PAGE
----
Transformation and Reformation
We meet the hero and heroine, Lucian and Ellie respectively, years before the main body of the book takes place. She is a teenager who’s had a crush on him, and she follows him around like a puppy. On a fateful night during a ball, he ruined her with a kiss witnessed by her father. She is forced to marry an earl who is her father’s friend. Coming back to England after globe-hopping with her now-dead husband, the widowed countess is looking forward to taking charge of her late husband’s affairs. One of them is a mill owned by none other than Lucian. Both have changed considerably in the years since they’ve seen each other. She holds her head high with a measure of confidence gained from being a nobleman’s wife and her travels, and he’s been knocked down a peg or two because of a grizzly injury.
Has the rake reformed, reviled by polite society? What will he think of Ellie’s interference with his business? Can they both move past what went before?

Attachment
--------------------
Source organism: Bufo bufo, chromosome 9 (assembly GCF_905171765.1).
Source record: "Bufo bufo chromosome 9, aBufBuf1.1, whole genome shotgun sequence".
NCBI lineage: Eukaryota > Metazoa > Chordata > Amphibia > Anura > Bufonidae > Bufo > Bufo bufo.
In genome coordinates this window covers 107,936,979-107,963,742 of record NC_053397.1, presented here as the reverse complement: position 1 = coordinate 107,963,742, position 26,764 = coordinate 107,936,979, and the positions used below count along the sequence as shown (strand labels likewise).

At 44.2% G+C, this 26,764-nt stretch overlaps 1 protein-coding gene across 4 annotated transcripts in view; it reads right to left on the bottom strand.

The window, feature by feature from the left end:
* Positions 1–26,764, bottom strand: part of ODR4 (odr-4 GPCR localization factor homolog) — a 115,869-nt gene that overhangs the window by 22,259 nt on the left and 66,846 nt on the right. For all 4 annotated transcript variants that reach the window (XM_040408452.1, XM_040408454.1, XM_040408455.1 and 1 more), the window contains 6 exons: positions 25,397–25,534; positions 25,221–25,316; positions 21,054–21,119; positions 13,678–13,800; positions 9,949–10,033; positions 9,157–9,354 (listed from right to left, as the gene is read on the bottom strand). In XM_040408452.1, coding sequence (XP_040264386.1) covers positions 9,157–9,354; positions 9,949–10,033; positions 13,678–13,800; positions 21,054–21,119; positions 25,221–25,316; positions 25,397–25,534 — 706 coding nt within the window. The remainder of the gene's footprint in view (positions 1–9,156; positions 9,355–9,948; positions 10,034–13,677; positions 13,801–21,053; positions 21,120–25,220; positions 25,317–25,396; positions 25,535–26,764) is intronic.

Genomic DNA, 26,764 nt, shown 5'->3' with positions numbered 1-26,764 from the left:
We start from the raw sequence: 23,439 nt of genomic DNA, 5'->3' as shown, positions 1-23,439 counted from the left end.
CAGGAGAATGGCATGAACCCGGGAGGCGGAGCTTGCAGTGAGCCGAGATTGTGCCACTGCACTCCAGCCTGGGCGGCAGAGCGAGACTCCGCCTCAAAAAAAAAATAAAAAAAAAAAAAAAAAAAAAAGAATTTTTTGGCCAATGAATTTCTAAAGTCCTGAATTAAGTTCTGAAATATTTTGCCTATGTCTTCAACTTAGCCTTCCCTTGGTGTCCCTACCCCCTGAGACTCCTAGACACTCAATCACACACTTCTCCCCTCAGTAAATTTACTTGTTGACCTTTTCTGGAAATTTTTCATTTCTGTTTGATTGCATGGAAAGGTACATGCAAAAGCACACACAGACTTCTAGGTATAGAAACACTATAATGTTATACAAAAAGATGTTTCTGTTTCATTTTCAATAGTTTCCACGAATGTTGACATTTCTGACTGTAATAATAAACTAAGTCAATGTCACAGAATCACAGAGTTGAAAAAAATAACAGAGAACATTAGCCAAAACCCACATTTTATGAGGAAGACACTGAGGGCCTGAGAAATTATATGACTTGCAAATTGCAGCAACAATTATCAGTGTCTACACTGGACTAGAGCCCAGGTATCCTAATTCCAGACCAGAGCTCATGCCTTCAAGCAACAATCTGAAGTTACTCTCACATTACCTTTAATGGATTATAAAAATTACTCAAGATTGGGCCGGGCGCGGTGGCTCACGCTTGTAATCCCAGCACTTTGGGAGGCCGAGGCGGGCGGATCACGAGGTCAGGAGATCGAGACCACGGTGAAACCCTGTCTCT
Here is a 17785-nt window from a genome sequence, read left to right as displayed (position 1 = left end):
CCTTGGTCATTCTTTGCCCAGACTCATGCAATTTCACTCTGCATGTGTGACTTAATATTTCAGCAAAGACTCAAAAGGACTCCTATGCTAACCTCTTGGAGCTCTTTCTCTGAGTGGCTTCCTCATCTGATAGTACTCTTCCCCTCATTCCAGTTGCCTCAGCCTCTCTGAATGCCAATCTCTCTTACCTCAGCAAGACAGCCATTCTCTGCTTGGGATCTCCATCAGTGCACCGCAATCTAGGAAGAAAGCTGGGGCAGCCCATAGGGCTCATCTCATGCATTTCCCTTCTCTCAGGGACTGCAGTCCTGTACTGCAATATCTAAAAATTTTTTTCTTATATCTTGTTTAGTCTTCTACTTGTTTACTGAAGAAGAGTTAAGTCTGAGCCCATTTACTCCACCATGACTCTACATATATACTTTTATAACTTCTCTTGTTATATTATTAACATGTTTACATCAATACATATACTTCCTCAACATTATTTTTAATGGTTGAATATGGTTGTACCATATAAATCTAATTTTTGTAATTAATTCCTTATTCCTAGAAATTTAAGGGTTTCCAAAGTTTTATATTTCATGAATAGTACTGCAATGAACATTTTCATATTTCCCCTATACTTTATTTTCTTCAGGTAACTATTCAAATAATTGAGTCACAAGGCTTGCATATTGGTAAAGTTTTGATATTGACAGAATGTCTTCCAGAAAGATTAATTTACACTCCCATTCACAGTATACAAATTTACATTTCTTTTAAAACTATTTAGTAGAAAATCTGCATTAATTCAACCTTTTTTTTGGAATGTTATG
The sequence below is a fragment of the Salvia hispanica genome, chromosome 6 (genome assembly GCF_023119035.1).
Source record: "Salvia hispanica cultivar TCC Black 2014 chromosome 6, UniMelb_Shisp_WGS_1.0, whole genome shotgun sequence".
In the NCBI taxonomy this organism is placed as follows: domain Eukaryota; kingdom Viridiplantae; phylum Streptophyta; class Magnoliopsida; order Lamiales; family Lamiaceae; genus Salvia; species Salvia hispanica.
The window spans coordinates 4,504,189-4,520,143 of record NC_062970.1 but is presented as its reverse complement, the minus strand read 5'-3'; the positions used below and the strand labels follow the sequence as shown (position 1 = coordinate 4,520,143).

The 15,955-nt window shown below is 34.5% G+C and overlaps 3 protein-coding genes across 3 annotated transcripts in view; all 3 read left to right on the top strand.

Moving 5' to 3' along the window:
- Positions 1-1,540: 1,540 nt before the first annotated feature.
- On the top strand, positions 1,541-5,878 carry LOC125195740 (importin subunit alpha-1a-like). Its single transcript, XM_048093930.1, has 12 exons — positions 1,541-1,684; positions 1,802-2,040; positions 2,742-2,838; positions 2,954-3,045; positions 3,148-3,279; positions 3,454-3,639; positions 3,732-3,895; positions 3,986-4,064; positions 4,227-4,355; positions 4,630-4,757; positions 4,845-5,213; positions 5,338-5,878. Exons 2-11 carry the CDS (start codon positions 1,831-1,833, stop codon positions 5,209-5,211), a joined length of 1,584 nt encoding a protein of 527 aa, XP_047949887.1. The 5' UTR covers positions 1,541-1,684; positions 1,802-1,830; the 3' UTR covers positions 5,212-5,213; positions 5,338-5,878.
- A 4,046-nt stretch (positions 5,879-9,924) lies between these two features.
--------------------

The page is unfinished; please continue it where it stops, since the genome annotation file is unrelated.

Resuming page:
Lucian was a hard hero to appreciate. He indeed was a rake back in the day and had such dismissive, unkind thoughts of the heroine when they were younger. When they meet up again, he’s still a bit of a jerk. I want my hero to be a little more likable. I did find it interesting, though, to watch Ellie’s transformation from lovesick girl to countess. Even though much of that takes place offscreen, you can tell that it was not a straight path for her to come from what she was to who she is. While she’s no longer a little mouse, she’s not quite an imposing countess either. From what little we know of her earlier, this evolution seems completely natural. She continues to grow and change as she deals with Lucian and works with her late husband business interests.
If you don’t mind a story with a rake who doesn’t reform quite quick enough, you might enjoy this book.